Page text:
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Headphones - Page 8

post #106 of 146
Anybody have an opinion between the following sets? I'm looking to spend about 100 bucks and here are a few I'm looking at on Amazon. I listen to jazz, classic rock/rop, and classical. Nothing too heavy. Sennheiser HD-280 for $75 Audio Technica ATH-AD700 for $95 Sennheiser HD-555 for $90 Audio Technica ATH-ES7-BK for $90
post #107 of 146
I've been using Senns on my recordings but I find them slightly veiled. Look at the Grado 125s and 225s. They will have a more open midrange in my opinion than the ones above.
post #108 of 146
By the way, I will be using these headphones for playing CD's on my PC while I do design work. How do I figure out if my hardware will allow for the headphone's quality to be best utilized? Are there any soundcard specs I need to find? Will an adapter from 2.5mm to 3.5 mm be essential? I'm generally clueless on most things technical. Thanks for the help.
post #109 of 146
Stephen, Any decent headphone amp will allow you to hear the better quality of the better headphones. Most pcs use the smaller headphone jack. Fortunately most new phones have the adapter in case you need it. I believe all Grados included the adapter. Mine did.
post #110 of 146
Quote:
Originally Posted by Artisan Fan View Post
I've been using Senns on my recordings but I find them slightly veiled. Look at the Grado 125s and 225s. They will have a more open midrange in my opinion than the ones above.
what do you think of the grado rs1's? also.. do you guys think the benefit of "headphone amplifiers" justifies the additional cost? are they only necessary when using portable, weaker devices (ipod, walkman, etc), as opposed to when using stationary devices like stereo receivers?
post #111 of 146
Quote:
Originally Posted by Artisan Fan View Post
I've been using Senns on my recordings but I find them slightly veiled. Look at the Grado 125s and 225s. They will have a more open midrange in my opinion than the ones above.
You must be mixing for factory car stereos ca. 1985, because that's what Grados across the board sound like. Boom-tizz city. Have you tried the closed Denons? Those are audibly (and measurably) superior to anything Grado's ever made. Measureably superior to the Senn 580/600/650 too, though I'm still not sure I like mine (AH-D2000) better than my venerable 580s. On another note, yesterday I bought Apple's dual-driver IEM's on a whim (I didn't feel like ordering another set of filters from Etymotic for my current IEM's, because that would take more time than stopping by the Apple Store on my way home) and they're actually not half bad in non-critical listening. I've not yet given them a serious spin comparing them to the 580s or D2000's (or the Etymotic-for-Altec iM716's that need new filters, obviously) but they're better than the Sony and Shures I've heard for under $100, as well as the Ety ER6's.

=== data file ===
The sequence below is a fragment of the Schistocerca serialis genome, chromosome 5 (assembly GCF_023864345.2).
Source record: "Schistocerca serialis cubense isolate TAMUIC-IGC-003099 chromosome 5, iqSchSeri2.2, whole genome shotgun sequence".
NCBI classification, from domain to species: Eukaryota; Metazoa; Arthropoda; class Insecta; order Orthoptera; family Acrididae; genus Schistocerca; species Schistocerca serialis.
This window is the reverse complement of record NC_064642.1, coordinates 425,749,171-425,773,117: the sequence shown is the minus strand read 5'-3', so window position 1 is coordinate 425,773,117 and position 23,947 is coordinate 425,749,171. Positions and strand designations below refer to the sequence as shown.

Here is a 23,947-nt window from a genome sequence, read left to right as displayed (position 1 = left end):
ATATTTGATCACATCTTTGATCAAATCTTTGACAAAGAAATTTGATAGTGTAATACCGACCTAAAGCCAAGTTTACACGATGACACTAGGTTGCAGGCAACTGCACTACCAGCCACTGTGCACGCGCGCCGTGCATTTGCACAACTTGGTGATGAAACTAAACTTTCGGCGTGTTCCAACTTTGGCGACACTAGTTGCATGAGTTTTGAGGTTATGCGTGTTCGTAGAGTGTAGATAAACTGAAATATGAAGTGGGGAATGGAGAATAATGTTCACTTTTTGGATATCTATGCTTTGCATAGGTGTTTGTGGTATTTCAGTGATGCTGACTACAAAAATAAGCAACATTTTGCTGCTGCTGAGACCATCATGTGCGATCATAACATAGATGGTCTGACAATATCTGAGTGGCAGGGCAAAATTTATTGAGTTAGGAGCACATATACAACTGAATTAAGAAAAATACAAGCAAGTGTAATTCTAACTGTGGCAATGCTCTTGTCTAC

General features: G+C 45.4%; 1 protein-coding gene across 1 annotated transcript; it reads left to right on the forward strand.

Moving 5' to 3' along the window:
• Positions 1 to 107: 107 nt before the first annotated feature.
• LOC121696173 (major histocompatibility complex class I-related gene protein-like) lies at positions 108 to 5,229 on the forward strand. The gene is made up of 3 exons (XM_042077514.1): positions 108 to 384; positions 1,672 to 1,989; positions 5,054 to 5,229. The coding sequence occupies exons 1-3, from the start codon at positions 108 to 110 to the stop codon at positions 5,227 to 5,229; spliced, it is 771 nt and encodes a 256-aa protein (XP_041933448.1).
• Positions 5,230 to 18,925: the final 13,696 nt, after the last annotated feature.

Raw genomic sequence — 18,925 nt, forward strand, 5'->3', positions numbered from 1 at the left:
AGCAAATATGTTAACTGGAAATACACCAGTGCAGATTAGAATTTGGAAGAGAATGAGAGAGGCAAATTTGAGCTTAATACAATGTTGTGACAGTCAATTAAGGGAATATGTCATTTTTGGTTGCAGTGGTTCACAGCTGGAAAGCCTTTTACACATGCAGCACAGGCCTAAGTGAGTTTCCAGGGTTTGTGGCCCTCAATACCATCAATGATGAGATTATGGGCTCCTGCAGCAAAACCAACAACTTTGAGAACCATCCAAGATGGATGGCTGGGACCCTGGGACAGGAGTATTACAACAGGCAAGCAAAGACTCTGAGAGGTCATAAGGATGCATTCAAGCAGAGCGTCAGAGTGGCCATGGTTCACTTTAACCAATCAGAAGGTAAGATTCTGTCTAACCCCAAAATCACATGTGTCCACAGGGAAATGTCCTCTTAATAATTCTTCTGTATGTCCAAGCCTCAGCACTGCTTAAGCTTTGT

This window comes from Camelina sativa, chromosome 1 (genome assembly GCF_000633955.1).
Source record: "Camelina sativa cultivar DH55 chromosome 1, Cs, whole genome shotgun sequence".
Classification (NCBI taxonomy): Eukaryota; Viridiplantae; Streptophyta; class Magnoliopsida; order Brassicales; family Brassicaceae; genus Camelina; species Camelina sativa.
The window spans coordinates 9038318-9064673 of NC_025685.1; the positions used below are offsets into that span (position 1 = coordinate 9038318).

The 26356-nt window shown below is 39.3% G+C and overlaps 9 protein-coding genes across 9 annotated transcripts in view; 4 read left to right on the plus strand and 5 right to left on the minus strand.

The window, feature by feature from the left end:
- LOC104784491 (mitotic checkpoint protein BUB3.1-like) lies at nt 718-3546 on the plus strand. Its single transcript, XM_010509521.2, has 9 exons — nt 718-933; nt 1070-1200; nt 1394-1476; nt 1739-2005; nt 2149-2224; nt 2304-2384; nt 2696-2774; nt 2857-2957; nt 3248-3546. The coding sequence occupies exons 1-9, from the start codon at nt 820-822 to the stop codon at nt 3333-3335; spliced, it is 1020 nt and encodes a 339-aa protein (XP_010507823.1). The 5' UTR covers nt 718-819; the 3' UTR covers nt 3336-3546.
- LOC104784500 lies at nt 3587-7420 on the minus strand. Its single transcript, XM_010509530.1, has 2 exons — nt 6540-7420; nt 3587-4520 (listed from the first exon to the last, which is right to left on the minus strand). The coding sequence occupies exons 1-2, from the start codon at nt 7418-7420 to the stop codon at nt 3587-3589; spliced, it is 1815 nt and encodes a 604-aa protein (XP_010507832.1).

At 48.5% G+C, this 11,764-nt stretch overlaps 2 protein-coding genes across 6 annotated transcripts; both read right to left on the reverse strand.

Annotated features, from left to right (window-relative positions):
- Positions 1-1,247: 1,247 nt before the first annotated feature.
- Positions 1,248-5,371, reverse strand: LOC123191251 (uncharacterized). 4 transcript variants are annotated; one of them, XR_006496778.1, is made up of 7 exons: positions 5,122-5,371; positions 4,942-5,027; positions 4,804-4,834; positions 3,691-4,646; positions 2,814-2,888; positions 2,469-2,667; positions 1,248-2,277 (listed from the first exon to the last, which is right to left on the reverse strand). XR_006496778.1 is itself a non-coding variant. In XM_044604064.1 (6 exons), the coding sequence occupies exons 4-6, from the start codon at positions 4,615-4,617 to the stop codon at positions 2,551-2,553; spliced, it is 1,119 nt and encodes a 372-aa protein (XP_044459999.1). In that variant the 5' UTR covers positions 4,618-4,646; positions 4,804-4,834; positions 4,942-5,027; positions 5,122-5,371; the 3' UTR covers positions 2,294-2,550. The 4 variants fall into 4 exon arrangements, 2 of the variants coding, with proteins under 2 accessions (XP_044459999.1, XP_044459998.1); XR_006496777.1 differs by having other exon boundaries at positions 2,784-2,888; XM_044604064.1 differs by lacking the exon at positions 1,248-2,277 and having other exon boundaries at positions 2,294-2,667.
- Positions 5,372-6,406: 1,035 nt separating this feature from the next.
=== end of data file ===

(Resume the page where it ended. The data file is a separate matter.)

post #112 of 146
I have the HD555's and I think they are great headphones. Im not expert on the subject but they sound great to me and would recommend them.
post #113 of 146
Senns don't sound bad if you have nothing to compare them to but if you listen to the Grados you hear that they are more open (less veiled) sounding. We record a lot of string instruments and the violin tone on the Grados is spot on. The Senns sound pleasant but far from neutral. It's a softer sound that masks a lot of evils.
post #114 of 146
I use the Bose QC II noise canceling headphones for everything even though I got initially for flights.
post #115 of 146
I would add one thing - auditioning each brand of headphone is important. Take along an acoustic piece of music whether rock, classical or jazz and listen closely to what you are hearing. Does the sound seem natural and effortless? Is there enough detail to convey the music without going so far to sound etched? Ultimately headphones are a very personal choice. It is not wise to buy phones unheard.
post #116 of 146
Quote:
Originally Posted by Artisan Fan View Post
Senns don't sound bad if you have nothing to compare them to but if you listen to the Grados you hear that they are more open (less veiled) sounding.